Garissa university raid terrorist dies in Kamiti prison
Monday, November 30th, 2020
- Rashid Charles Mbesero 26, and two other suspects, who were jailed for 41 years each, were convicted over the April 2015 attack that left 150 dead.
- The university attack was the second deadliest in Kenya after the infamous Al-Qaeda bombing of the US Embassy in 1998.
A Tanzanian who was jailed for life over the Garissa University terror attack committed suicide at the Kamiti Maximum prison.
Rashid Charles Mbesero, 26, and two other suspects, who were jailed for 41 years each, were convicted over the April 2015 attack that left 150 dead.
The National Police and Prisons Service authorities yesterday said the convict is suspected to have committed suicide using a piece of blanket he used in his cell 24 at Block H.
Police said his body was found hanging on the window’s metal grill inside his cell with the piece of blanket tied around his neck minutes after he had died.
The Kamiti Maximum Main Prisons head of security Mark Keitany told People Daily that the incident occurred at about 3pm after the convicts had their last meal of the day.
“We do not know what motivated him to the incident,” he said.
Detectives have launched investigations into the suspected suicide.
The deceased had appealed his sentence and the case was pending at the Milimani Law Courts.
Police were called to the scene and later transferred his body to the mortuary.
The deceased was on July 3, 2019 alongside two others, convicted over the April 2015 incident. He had denied the charges.
His co-accused, Hassan Edin and Mohamed Abdi, who are Kenyans were imprisoned for a jail term of 41 years each. They remain incarcerated.
The three had been found guilty of conspiracy to commit a terrorist attack and of belonging to the Al-Shabaab terror group.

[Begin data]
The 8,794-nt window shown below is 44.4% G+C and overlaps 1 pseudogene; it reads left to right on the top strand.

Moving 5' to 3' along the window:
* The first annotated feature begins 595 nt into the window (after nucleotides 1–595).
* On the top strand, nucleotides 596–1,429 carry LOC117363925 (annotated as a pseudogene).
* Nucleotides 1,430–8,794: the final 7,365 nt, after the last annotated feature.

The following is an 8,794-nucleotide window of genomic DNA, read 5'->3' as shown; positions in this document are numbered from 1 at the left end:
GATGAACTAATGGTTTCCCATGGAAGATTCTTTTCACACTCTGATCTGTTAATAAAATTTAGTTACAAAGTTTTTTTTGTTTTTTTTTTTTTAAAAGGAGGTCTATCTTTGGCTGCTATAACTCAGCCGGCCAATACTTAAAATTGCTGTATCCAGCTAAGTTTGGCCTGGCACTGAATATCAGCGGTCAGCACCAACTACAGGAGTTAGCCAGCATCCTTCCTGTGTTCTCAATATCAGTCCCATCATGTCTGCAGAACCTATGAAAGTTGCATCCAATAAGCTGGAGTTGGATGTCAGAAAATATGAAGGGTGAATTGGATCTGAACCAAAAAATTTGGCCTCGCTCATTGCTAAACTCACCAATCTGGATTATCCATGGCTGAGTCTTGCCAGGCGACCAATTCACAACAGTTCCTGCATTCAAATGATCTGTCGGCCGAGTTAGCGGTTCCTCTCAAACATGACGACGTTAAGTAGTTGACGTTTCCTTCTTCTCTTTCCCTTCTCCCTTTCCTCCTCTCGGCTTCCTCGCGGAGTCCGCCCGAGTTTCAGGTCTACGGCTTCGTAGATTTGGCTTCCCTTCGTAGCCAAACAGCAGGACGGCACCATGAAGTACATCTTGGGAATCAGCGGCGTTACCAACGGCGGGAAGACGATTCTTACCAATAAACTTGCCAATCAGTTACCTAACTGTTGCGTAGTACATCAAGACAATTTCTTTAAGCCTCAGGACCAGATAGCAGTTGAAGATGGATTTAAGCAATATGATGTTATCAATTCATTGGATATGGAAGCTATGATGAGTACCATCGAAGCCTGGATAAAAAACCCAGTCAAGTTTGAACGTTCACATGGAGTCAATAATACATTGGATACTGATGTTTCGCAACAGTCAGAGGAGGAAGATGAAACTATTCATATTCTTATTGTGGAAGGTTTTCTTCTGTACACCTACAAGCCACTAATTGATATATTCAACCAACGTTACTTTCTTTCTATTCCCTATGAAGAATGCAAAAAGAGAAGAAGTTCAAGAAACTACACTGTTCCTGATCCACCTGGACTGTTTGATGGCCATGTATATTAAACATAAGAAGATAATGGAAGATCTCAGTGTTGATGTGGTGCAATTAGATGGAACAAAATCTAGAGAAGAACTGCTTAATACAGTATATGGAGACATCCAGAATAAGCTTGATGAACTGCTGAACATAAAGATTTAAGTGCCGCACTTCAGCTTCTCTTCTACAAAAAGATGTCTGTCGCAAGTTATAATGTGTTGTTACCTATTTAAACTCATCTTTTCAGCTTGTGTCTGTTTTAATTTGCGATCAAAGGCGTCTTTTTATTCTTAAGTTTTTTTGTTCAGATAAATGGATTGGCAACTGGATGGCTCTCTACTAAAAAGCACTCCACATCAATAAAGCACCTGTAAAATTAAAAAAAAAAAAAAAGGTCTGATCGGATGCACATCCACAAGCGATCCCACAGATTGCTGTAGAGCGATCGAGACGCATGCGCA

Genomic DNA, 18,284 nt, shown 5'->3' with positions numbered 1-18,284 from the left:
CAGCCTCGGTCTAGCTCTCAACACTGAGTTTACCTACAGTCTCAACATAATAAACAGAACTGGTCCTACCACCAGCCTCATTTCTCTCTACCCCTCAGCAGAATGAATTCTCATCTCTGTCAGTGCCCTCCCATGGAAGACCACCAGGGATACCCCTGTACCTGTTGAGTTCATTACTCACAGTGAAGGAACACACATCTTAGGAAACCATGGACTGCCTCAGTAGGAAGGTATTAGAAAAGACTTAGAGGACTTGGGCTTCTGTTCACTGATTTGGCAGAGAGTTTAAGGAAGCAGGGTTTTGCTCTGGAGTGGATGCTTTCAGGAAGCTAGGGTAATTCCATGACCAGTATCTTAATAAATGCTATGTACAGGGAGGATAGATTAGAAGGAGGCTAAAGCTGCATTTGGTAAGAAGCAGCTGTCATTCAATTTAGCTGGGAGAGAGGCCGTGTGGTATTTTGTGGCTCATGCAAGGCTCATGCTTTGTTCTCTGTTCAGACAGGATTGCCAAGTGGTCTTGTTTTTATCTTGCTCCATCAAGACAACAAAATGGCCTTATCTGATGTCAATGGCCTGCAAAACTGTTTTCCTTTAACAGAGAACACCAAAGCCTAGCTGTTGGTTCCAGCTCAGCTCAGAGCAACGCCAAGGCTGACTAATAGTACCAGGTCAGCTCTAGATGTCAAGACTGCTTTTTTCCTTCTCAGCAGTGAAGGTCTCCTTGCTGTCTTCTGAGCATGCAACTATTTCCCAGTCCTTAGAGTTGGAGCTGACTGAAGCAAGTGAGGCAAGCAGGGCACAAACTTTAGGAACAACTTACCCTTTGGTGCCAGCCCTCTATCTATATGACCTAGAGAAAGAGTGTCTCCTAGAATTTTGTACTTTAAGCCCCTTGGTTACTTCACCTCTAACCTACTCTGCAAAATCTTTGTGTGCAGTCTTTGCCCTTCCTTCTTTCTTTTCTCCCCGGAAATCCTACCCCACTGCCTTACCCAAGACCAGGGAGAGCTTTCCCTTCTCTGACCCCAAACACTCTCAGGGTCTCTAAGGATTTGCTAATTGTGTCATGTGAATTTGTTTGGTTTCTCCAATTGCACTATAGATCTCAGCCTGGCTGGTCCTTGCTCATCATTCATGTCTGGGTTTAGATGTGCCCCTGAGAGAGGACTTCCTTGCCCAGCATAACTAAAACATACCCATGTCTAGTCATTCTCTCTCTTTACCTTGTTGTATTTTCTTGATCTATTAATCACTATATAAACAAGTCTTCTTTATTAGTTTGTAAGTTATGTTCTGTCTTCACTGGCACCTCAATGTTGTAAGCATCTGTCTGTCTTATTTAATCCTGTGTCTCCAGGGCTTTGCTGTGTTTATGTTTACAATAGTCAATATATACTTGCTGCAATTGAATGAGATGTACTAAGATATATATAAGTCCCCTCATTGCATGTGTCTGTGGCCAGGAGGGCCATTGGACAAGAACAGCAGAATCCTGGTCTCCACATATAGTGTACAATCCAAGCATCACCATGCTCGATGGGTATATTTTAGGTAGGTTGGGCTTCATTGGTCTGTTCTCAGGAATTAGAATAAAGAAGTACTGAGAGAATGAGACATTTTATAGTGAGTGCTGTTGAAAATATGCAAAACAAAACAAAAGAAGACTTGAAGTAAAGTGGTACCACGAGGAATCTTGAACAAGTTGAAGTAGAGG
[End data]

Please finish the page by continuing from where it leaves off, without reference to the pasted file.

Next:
The university attack was the second deadliest in Kenya after the infamous Al-Qaeda bombing of the US embassy in 1998 killed more than 200 people.
Mbesero was then given the longest prison term because he was arrested at the scene of the massacre and could not explain his presence there, the court was told.
The prosecution said during the trial that on the day of the attack – April 2, 2015- he remained in the hostel and could not explain why he was there.
During the attack, the terrorists singled out, and shot Christian students. More than 500 students however managed to escape through the offence. About 80 others were injured in the attack.
Four gunmen wearing suicide vests were later surrounded and their vests detonated.
The move comes after the Office of the Director of Public Prosecution (ODPP), through Duncan Ondimu, had asked the court for a 60-year sentence for each. “Sixty years will serve Justice.
Though it won’t bring back lives lost, it will go a long way to pass a message that such actions will not go unpunished,” Ondimu told the court.
A total of 22 witnesses, including students who survived the attack, testified against the attackers.
During the defence hearing, the three accused persons opted to remain silent as one of them testified on oath on March 25 last year. Mberesero had represented himself in court.
Phone records and handwriting analysis linked the three to the attack. The suspects were also found to be members of the al Shabaab terror group which had claimed responsibility for the attack.
The terror group that carried out numerous attacks inside Kenya since 2011, as a retribution for Kenya sending troops into Somalia to counter the al-Qaeda linked fighters.